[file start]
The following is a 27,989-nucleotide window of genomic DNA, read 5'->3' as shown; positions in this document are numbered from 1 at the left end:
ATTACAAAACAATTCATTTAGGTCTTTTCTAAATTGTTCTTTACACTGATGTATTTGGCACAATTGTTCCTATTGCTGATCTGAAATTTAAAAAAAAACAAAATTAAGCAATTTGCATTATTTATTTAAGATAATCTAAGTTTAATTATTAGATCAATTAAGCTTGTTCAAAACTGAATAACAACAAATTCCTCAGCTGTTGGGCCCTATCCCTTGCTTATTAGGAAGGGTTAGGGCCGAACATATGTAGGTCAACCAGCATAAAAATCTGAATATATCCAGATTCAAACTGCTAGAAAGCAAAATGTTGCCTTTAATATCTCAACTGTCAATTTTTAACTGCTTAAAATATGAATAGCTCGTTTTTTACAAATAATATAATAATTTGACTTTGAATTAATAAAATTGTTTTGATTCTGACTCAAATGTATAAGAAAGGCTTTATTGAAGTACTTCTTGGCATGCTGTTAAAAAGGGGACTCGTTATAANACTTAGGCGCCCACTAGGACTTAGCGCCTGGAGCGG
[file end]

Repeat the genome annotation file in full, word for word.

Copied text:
The following is a 27,989-nucleotide window of genomic DNA, read 5'->3' as shown; positions in this document are numbered from 1 at the left end:
ATTACAAAACAATTCATTTAGGTCTTTTCTAAATTGTTCTTTACACTGATGTATTTGGCACAATTGTTCCTATTGCTGATCTGAAATTTAAAAAAAAACAAAATTAAGCAATTTGCATTATTTATTTAAGATAATCTAAGTTTAATTATTAGATCAATTAAGCTTGTTCAAAACTGAATAACAACAAATTCCTCAGCTGTTGGGCCCTATCCCTTGCTTATTAGGAAGGGTTAGGGCCGAACATATGTAGGTCAACCAGCATAAAAATCTGAATATATCCAGATTCAAACTGCTAGAAAGCAAAATGTTGCCTTTAATATCTCAACTGTCAATTTTTAACTGCTTAAAATATGAATAGCTCGTTTTTTACAAATAATATAATAATTTGACTTTGAATTAATAAAATTGTTTTGATTCTGACTCAAATGTATAAGAAAGGCTTTATTGAAGTACTTCTTGGCATGCTGTTAAAAAGGGGACTCGTTATAANACTTAGGCGCCCACTAGGACTTAGCGCCTGGAGCGG